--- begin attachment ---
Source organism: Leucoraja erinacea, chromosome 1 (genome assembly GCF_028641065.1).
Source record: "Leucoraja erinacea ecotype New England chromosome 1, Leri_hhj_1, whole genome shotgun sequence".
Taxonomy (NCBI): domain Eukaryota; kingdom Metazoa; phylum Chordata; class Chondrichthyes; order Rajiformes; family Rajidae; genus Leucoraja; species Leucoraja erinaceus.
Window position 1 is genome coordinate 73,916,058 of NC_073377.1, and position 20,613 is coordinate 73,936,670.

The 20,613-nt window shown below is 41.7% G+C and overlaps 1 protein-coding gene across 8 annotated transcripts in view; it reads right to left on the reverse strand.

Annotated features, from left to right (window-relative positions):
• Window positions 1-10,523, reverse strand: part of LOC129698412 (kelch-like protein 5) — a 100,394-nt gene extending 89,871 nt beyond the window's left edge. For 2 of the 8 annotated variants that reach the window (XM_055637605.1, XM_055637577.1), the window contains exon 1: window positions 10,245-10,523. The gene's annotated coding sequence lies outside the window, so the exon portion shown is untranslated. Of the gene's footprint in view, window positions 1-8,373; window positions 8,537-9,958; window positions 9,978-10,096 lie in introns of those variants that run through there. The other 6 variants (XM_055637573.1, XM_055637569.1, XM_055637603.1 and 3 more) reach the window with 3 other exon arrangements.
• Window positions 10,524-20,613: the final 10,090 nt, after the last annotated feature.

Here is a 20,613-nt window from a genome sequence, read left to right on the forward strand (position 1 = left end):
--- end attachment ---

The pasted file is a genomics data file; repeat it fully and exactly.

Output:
Source organism: Leucoraja erinacea, chromosome 1 (genome assembly GCF_028641065.1).
Source record: "Leucoraja erinacea ecotype New England chromosome 1, Leri_hhj_1, whole genome shotgun sequence".
Taxonomy (NCBI): domain Eukaryota; kingdom Metazoa; phylum Chordata; class Chondrichthyes; order Rajiformes; family Rajidae; genus Leucoraja; species Leucoraja erinaceus.
Window position 1 is genome coordinate 73,916,058 of NC_073377.1, and position 20,613 is coordinate 73,936,670.

The 20,613-nt window shown below is 41.7% G+C and overlaps 1 protein-coding gene across 8 annotated transcripts in view; it reads right to left on the reverse strand.

Annotated features, from left to right (window-relative positions):
• Window positions 1-10,523, reverse strand: part of LOC129698412 (kelch-like protein 5) — a 100,394-nt gene extending 89,871 nt beyond the window's left edge. For 2 of the 8 annotated variants that reach the window (XM_055637605.1, XM_055637577.1), the window contains exon 1: window positions 10,245-10,523. The gene's annotated coding sequence lies outside the window, so the exon portion shown is untranslated. Of the gene's footprint in view, window positions 1-8,373; window positions 8,537-9,958; window positions 9,978-10,096 lie in introns of those variants that run through there. The other 6 variants (XM_055637573.1, XM_055637569.1, XM_055637603.1 and 3 more) reach the window with 3 other exon arrangements.
• Window positions 10,524-20,613: the final 10,090 nt, after the last annotated feature.

Here is a 20,613-nt window from a genome sequence, read left to right on the forward strand (position 1 = left end):